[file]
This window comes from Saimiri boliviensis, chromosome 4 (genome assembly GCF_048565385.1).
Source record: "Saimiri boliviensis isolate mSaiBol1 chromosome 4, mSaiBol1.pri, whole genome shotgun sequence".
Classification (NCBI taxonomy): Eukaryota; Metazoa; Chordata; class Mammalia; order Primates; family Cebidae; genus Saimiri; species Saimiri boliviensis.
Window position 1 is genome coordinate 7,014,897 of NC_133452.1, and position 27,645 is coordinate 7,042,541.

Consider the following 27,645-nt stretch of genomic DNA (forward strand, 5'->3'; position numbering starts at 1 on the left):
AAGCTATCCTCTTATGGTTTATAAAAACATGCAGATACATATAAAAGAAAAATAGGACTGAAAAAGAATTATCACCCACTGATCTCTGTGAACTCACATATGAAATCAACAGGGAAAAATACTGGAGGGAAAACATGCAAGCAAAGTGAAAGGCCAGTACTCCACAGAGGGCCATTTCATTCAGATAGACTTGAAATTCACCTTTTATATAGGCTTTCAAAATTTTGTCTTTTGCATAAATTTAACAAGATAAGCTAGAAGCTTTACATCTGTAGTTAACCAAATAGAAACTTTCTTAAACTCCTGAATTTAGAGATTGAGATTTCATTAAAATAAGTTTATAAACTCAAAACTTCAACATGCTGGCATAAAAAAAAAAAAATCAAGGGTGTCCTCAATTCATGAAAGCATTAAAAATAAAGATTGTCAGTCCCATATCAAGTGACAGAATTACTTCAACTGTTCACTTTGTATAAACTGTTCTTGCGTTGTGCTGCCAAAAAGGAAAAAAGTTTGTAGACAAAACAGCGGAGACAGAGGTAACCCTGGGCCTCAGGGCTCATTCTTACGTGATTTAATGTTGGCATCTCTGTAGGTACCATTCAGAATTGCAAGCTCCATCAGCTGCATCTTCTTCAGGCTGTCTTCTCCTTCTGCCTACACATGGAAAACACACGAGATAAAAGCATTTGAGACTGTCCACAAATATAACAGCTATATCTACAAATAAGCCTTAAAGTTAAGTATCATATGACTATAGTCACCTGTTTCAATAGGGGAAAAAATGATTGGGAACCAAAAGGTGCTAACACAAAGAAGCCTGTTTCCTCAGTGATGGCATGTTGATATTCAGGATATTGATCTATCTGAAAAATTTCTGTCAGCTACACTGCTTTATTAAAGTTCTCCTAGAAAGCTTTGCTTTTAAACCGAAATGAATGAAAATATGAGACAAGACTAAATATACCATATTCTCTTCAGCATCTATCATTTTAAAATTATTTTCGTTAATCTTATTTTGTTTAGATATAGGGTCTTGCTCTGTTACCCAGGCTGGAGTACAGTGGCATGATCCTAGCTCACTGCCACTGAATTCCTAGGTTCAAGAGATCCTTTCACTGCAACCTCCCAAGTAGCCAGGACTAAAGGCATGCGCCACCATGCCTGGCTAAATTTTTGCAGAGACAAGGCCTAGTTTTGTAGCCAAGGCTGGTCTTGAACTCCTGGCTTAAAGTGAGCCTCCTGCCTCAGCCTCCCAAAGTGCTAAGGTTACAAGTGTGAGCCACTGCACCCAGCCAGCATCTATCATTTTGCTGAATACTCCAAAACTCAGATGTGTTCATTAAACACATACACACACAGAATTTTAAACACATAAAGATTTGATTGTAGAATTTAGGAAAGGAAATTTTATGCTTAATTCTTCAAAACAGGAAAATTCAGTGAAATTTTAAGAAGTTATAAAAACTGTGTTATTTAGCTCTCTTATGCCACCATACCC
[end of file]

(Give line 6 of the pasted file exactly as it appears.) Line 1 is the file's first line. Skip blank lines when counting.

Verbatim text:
AAGCTATCCTCTTATGGTTTATAAAAACATGCAGATACATATAAAAGAAAAATAGGACTGAAAAAGAATTATCACCCACTGATCTCTGTGAACTCACATATGAAATCAACAGGGAAAAATACTGGAGGGAAAACATGCAAGCAAAGTGAAAGGCCAGTACTCCACAGAGGGCCATTTCATTCAGATAGACTTGAAATTCACCTTTTATATAGGCTTTCAAAATTTTGTCTTTTGCATAAATTTAACAAGATAAGCTAGAAGCTTTACATCTGTAGTTAACCAAATAGAAACTTTCTTAAACTCCTGAATTTAGAGATTGAGATTTCATTAAAATAAGTTTATAAACTCAAAACTTCAACATGCTGGCATAAAAAAAAAAAAATCAAGGGTGTCCTCAATTCATGAAAGCATTAAAAATAAAGATTGTCAGTCCCATATCAAGTGACAGAATTACTTCAACTGTTCACTTTGTATAAACTGTTCTTGCGTTGTGCTGCCAAAAAGGAAAAAAGTTTGTAGACAAAACAGCGGAGACAGAGGTAACCCTGGGCCTCAGGGCTCATTCTTACGTGATTTAATGTTGGCATCTCTGTAGGTACCATTCAGAATTGCAAGCTCCATCAGCTGCATCTTCTTCAGGCTGTCTTCTCCTTCTGCCTACACATGGAAAACACACGAGATAAAAGCATTTGAGACTGTCCACAAATATAACAGCTATATCTACAAATAAGCCTTAAAGTTAAGTATCATATGACTATAGTCACCTGTTTCAATAGGGGAAAAAATGATTGGGAACCAAAAGGTGCTAACACAAAGAAGCCTGTTTCCTCAGTGATGGCATGTTGATATTCAGGATATTGATCTATCTGAAAAATTTCTGTCAGCTACACTGCTTTATTAAAGTTCTCCTAGAAAGCTTTGCTTTTAAACCGAAATGAATGAAAATATGAGACAAGACTAAATATACCATATTCTCTTCAGCATCTATCATTTTAAAATTATTTTCGTTAATCTTATTTTGTTTAGATATAGGGTCTTGCTCTGTTACCCAGGCTGGAGTACAGTGGCATGATCCTAGCTCACTGCCACTGAATTCCTAGGTTCAAGAGATCCTTTCACTGCAACCTCCCAAGTAGCCAGGACTAAAGGCATGCGCCACCATGCCTGGCTAAATTTTTGCAGAGACAAGGCCTAGTTTTGTAGCCAAGGCTGGTCTTGAACTCCTGGCTTAAAGTGAGCCTCCTGCCTCAGCCTCCCAAAGTGCTAAGGTTACAAGTGTGAGCCACTGCACCCAGCCAGCATCTATCATTTTGCTGAATACTCCAAAACTCAGATGTGTTCATTAAACACATACACACACAGAATTTTAAACACATAAAGATTTGATTGTAGAATTTAGGAAAGGAAATTTTATGCTTAATTCTTCAAAACAGGAAAATTCAGTGAAATTTTAAGAAGTTATAAAAACTGTGTTATTTAGCTCTCTTATGCCACCATACCC